A $300,000 federal grant awarded to three community colleges will help ready a Western North Carolina workforce for the rapidly growing green technology field.
Some 400 students are expected to enroll in programs supported by the Appalachian Regional Commission grant at Haywood, Southwestern and Tri-County community colleges.
Since 1998, clean energy jobs in North Carolina have grown by over 15 percent, while jobs in other fields have increased by only 6 percent. Officials say focusing on green job training is already a must in preparing students headed into the working world.
“It is incredibly important for the future of our state and country,” said Janet Burnette, interim president at Southwestern Community College.
Donna Tipton-Rogers, Tri-County college’s president, said this particular field was especially relevant with Murphy located close to major auto manufacturers in the South.
“It fits in great,” said Tipton-Rogers.
At a press conference held at Western Carolina University last week, the $300,000 check was officially presented to the Southwestern Planning & Economic Development Commission, which will work with the community colleges to develop the training program.
Rose Johnson, president of HCC, said the ARC money would be put to work as soon as the next semester begins. In all, $794,000 will be invested in the green training initiative, with local sources making up the difference.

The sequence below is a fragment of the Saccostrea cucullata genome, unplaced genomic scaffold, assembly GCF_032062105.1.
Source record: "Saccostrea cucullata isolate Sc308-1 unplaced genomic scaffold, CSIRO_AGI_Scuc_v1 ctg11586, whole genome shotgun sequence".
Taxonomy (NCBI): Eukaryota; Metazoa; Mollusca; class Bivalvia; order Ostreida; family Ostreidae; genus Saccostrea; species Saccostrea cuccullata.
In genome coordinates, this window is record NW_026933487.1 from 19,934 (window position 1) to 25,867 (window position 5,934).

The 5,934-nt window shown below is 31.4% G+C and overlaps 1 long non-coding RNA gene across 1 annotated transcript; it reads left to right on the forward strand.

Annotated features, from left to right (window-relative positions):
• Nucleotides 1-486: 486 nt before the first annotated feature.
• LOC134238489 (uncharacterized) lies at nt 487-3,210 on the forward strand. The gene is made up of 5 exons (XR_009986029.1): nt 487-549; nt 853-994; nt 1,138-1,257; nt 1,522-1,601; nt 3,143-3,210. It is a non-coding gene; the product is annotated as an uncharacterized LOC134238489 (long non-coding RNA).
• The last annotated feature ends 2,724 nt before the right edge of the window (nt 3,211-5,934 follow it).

The Appalachian Regional Commission works to promote economic development in 13 Appalachian states.
With a persistently high unemployment rate in the area, ARC Federal Co-Chair Earl Gohl pointed out the important role of higher education in bringing prosperity here.
“In an economic recession, one point that always comes out is the level of education has a direct impact on the level of income,” said Gohl. “It’s essential for a competitive workforce to be well-trained and well-educated.”
U.S. Congressman Heath Shuler emphasized the importance of not only creating green technology, but also creating the workforce necessary to implement it locally.
“We develop it, we produce it, we sell it — all in America,” said Shuler.
Governor Bev Perdue added that the grant would help bring Western North Carolina jobseekers up to speed.
“The world has morphed,” said Perdue. “We have a really deep and abiding commitment to going green.”
Green funding for colleges
The $300,000 Appalachian Regional Commission grant will help three community colleges expand training in green jobs. Here are some ideas on how they plan to use it:
• Haywood Community College plans to use its share of the grant to fund equipment and instruction for low impact development, green building technology and weatherization.
• Southwestern Community College will focus on low impact development, alternative fuels, weatherization and sustainable energy.
• Tri-County Community College will invest its grant on teaching students to work on hybrid and electric vehicles.